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Musca sorbens (Weidemann)

Dog dung fly
Author Hosts Distribution Damage Biology Eggs Larvae Pupae Adults Behavior Management References


Julian R. Yates III

Extension Urban Entomologist

College of Tropical Agriculture and Human Resources

University of Hawaii at Manoa


The larval stage develops in dog, cat, cattle, horse, goat, and pig dung.


The are found in the Pacific islands such as Guam, Kwajalein, Ebeye, Aitutaki, Samoa, the Solomon Islands, and the Hawaiian Islands.


This pest has become a serious nuisance in rural and urban areas. It lands on people, dogs, and other animals and is not easily scared away.


The following life-history information is based on laboratory studies (controlled conditions) of this pest. Developmental rates will differ slightly from those flies developing under field conditions.


Females deposit their eggs in cracks and crevices of the dung in clusters of several to over a hundred. Females are capable of multiple egg-laying; under laboratory conditions they completed three ovarian cycles within a two-week period. An average of 42 eggs per female were deposited during each cycle. The number of eggs produced by a female can be influenced by female size, longevity, and food quality. Larger clusters were due to multiple egg laying by several female adults. These eggs hatched in about 10 days.


First instar (growth stage) larvae burrowed into the dung and remained there until mature. There are three larval instars which complete development in 4-5 days. Mature larvae left the dung (most often at night) and pupated (immobile growth stage) within a day. In about 5 days adults began to emerge during the late afternoon or early evening, peaked during the morning, and ceased by noon.


In the laboratory, mature larvae left the dung, usually at night, and pupated within a day. In about five days, adults began to emerge during the late afternoon or early evening, peaked during the morning, and ceased by noon.


A higher proportion of females emerged during the first night while a greater number of males emerged during the second night suggesting a differential rate of development of sexes during the pupal stage. The sex ratio (females:males), however, was determined to be 1:1. Within 4-7 days mating occurs and fertilized female adults oviposit (lay eggs) in one to two days thence. Adults of this pest can live for about two months with adequate food and moisture; in the absence of food and water adults did not survive for more than 45 hours.


Adult flight begins at sunrise and ends a few minutes before sunset, suggesting a diurnal (day-night) behavioral pattern. During this period, females are more active than males and are an extreme nuisance to people working in their yards. At night, adult flies can be found on blades of grass, grass flower spikes, and shrubs; they rarely can be found at ground level.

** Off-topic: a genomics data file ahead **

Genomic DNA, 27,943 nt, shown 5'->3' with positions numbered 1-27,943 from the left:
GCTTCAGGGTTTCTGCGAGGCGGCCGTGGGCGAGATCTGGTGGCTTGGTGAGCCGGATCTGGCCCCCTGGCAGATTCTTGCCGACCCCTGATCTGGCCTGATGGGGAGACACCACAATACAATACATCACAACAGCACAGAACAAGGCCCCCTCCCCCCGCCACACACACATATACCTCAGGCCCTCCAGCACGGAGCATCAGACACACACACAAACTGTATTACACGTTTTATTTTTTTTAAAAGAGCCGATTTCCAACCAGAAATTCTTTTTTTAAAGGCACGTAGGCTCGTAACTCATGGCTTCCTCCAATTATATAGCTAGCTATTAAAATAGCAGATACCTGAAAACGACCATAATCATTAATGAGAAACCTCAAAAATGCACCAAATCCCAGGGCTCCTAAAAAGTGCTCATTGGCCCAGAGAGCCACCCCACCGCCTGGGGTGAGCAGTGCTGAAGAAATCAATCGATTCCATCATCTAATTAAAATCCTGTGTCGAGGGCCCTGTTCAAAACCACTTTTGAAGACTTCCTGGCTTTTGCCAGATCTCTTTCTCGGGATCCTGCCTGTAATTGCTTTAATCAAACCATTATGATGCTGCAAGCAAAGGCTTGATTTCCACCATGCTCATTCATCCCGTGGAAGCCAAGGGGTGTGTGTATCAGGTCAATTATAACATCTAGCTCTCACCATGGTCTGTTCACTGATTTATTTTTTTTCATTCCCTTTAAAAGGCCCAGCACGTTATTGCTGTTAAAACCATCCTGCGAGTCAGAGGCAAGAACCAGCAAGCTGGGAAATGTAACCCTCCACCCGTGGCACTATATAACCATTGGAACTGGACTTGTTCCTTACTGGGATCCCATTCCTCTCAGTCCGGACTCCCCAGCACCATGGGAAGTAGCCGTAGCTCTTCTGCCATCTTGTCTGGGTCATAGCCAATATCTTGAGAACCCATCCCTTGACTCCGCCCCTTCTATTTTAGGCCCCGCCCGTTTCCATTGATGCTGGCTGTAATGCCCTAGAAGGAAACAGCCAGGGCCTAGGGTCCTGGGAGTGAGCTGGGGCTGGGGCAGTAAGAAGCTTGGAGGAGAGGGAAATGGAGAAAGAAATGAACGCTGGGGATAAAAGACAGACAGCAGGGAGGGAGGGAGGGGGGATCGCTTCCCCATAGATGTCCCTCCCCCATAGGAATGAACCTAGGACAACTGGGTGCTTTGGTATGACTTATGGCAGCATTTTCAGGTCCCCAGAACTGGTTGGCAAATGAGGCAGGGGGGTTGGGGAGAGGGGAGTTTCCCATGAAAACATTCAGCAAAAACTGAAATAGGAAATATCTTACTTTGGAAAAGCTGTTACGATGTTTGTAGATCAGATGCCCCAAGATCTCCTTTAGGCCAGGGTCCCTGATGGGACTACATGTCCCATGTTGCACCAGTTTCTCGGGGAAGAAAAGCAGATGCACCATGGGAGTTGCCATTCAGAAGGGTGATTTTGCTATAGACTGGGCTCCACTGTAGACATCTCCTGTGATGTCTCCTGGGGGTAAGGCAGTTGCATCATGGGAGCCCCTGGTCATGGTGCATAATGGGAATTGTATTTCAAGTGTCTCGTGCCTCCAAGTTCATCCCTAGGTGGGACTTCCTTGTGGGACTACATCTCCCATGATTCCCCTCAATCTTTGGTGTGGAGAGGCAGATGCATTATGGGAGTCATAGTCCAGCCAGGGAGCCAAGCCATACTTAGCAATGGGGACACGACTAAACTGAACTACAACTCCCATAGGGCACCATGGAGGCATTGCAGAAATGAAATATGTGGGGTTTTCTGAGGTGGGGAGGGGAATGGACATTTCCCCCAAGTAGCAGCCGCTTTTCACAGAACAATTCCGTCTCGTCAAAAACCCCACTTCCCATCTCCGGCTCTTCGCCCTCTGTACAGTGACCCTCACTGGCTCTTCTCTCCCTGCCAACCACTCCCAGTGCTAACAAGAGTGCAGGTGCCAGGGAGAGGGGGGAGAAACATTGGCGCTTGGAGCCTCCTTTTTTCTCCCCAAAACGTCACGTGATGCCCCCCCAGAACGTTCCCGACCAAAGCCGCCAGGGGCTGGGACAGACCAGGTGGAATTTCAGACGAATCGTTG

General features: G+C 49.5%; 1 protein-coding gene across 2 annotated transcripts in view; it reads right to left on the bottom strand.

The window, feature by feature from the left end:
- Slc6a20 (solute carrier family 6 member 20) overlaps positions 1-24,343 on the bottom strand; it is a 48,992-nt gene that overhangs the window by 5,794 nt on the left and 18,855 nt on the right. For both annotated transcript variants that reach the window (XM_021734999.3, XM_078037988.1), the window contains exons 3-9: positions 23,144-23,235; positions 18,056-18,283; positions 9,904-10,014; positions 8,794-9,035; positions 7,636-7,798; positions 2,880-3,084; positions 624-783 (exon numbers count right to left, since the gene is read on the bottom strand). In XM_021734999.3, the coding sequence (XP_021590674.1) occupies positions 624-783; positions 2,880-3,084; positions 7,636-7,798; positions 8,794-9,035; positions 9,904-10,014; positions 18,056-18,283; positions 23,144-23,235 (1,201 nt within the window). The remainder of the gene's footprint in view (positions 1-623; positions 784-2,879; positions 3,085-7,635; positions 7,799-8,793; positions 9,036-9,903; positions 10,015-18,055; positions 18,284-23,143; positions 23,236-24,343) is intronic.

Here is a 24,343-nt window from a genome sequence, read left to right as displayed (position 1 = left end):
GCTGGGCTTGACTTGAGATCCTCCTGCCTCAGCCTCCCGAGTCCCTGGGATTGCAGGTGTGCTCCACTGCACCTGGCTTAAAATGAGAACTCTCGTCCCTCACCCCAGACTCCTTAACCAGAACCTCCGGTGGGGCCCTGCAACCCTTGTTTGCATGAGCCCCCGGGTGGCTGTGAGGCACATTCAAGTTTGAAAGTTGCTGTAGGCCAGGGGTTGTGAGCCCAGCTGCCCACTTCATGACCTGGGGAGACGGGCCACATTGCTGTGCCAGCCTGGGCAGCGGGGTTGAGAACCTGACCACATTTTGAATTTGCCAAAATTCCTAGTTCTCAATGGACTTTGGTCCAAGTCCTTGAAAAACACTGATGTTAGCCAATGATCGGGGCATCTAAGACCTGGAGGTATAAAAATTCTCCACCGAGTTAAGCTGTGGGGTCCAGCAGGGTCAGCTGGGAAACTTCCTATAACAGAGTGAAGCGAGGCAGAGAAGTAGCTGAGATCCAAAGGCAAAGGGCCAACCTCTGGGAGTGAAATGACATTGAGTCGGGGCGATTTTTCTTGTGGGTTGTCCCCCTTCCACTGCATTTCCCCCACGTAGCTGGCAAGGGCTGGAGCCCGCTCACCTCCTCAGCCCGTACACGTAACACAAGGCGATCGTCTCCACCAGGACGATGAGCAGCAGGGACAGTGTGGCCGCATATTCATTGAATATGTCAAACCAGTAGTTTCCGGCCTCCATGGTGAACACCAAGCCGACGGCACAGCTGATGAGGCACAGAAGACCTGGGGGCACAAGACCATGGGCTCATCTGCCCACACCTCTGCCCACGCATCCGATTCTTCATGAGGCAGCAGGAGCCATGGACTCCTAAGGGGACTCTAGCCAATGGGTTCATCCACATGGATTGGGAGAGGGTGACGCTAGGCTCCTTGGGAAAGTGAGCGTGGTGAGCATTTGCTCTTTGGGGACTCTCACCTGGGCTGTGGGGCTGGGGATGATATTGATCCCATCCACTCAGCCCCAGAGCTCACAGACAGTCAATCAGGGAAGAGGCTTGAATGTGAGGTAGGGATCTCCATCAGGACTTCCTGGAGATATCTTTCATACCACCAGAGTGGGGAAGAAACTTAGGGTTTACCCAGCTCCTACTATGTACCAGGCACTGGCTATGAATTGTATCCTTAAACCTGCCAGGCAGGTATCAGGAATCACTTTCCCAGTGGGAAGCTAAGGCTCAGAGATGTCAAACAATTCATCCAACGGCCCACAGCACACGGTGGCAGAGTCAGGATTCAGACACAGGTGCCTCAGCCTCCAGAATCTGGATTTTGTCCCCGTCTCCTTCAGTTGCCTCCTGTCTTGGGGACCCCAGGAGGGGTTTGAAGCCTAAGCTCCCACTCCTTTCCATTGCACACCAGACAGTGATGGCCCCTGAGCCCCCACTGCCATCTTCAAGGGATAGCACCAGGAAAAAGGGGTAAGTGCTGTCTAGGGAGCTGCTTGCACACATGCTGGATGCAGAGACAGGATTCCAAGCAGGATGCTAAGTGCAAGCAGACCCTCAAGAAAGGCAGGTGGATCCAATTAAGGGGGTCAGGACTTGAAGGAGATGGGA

A dispersal study conducted in the field at two locations of Oahu suggests that adult flies can move quickly and randomly out of a breeding site. This behavioral pattern makes control difficult because a single breeding site can affect an entire community. The entire community's effort is necessary for managing the dog dung fly.


An individual's effort to pick up after a pet and dispose of dung in an acceptable manner (bury or seal it in plastic bags) can be fruitless if the procedure is not followed by all pet owners in the community. Stray animals further complicate control efforts.


Nine insecticides have been tested in the laboratory for their effectiveness against female and male adults. The most toxic of those tested were pyrethrins with piperonyl butoxide; dichlorvos; naled; and fenthion. Because the availability and registration of insecticides may change frequently, you should consult your local pesticide supplier (garden shops, for example) for recommended products. It is not a good idea to rely on insecticides as the only way of controlling this pest, however. An attempt to control the house fly in Hawaii through chemical means has resulted in the genetic selection of insecticide-resistant flies.


Ikeda, J. K., R. L. Mau, W. C. Mitchell, and M. Tamashiro. 1979. Toxicity of Insecticides to Musca sorbens in Hawaii. J. Econ. Ento. 72(1):33-35.

Mau, R. L., and M. Tamashiro. 1981. Bionomics of the Dog Dung Fly, Musca sorbens Wiedemann, in Hawaii. Proceedings, Hawaiian Ento. Soc. 23(3):375-386.

Mau, R. L. 1978. Larval Development of Musca sorbens in Animal Dung in Hawaii. Annals Ento. Soc. America. 71(4):635-636.






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